Drinking to excess doesn't just make you feel horrible, it leaves the U.S. economy hungover and less productive, according to new research by the U.S. Centers for Disease Control.
The CDC reported Thursday that excessive drinking cost the U.S. economy $249 billion in 2010, or $2.05 per drink. It said that was up significantly from the $223.5 billion cost it calculated for 2006.
Most of these costs were attributable to reduced workplace productivity, crime and the cost of treating people for health problems caused by excessive drinking, the CDC said.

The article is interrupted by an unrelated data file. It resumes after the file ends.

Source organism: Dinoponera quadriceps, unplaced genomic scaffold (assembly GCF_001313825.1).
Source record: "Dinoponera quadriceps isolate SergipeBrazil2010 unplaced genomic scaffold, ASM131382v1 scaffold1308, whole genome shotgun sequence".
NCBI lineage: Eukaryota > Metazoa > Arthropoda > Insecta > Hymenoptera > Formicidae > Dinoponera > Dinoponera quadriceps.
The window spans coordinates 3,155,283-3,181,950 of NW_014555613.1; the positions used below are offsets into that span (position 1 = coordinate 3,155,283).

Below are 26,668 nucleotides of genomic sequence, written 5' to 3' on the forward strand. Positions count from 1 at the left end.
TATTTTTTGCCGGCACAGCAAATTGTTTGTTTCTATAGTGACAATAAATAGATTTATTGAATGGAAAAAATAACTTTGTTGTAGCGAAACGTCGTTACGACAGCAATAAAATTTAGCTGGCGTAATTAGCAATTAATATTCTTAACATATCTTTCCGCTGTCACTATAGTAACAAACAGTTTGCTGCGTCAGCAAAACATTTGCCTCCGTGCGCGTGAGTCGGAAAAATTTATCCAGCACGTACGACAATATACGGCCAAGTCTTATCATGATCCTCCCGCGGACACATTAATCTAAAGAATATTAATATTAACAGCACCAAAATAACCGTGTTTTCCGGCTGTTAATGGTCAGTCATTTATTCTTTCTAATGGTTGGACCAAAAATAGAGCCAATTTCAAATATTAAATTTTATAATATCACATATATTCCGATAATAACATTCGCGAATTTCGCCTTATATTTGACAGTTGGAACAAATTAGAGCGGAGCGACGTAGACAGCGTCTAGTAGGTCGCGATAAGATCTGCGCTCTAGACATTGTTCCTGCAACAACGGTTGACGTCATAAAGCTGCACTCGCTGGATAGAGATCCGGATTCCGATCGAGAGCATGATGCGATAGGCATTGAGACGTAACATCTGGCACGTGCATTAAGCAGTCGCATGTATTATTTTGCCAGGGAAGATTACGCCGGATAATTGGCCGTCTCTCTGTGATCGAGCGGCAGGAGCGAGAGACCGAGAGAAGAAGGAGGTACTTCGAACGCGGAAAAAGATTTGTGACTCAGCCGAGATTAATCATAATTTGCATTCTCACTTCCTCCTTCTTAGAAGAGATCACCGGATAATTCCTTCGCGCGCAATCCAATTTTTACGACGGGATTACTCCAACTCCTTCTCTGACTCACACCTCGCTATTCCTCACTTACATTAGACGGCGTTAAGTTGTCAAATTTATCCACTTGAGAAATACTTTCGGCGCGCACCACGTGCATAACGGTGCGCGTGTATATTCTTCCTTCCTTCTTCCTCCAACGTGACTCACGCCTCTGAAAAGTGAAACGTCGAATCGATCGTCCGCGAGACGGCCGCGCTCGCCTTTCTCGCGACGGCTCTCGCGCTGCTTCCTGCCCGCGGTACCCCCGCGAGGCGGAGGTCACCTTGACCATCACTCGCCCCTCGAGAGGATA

Binge drinking -- defined as consuming five or more drinks at a time for men or four or more drinks on one occasion for women -- was responsible for 77 percent of the overall economic costs, the CDC said.
"The increase in the costs of excessive drinking from 2006 to 2010 is concerning, particularly given the severe economic recession that occurred during these years," said Dr. Robert Brewer, head of CDC's Alcohol Program and one of the study's authors. "Effective prevention strategies can reduce excessive drinking and related costs in states and communities, but they are under used."
The CDC says excessive alcohol consumption is responsible for an average of 88,000 deaths each year, including one in 10 deaths among Americans between the ages of 20 and 64.